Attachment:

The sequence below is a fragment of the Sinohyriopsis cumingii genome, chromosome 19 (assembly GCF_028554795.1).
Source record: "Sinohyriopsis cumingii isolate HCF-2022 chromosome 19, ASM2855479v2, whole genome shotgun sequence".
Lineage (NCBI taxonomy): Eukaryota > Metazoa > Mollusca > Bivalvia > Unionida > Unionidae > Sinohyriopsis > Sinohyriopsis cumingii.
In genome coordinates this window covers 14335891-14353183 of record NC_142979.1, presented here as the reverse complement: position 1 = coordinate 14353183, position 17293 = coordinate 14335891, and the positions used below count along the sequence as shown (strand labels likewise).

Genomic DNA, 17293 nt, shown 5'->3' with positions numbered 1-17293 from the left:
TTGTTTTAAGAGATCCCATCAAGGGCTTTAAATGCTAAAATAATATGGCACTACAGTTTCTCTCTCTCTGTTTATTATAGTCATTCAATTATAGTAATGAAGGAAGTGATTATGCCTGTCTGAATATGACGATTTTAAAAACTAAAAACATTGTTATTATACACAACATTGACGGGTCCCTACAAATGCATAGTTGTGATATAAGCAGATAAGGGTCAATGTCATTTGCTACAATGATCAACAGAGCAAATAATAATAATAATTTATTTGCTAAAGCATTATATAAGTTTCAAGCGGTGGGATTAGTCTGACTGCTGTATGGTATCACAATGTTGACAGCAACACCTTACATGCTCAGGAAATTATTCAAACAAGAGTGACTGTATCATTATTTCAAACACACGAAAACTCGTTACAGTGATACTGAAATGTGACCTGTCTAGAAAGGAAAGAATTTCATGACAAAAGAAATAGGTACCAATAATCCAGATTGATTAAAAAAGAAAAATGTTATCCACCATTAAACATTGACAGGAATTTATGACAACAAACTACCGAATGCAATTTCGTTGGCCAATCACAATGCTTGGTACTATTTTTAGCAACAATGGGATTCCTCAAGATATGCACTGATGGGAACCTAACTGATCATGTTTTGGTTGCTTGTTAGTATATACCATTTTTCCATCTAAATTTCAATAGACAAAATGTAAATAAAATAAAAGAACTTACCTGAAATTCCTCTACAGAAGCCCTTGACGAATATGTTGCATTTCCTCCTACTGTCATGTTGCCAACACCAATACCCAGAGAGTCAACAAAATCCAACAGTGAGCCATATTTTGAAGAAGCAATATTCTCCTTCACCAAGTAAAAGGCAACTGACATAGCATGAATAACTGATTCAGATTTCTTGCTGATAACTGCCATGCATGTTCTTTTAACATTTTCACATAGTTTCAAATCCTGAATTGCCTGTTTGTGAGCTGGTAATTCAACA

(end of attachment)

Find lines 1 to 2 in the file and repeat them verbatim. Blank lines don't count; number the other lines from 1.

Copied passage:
The sequence below is a fragment of the Sinohyriopsis cumingii genome, chromosome 19 (assembly GCF_028554795.1).
Source record: "Sinohyriopsis cumingii isolate HCF-2022 chromosome 19, ASM2855479v2, whole genome shotgun sequence".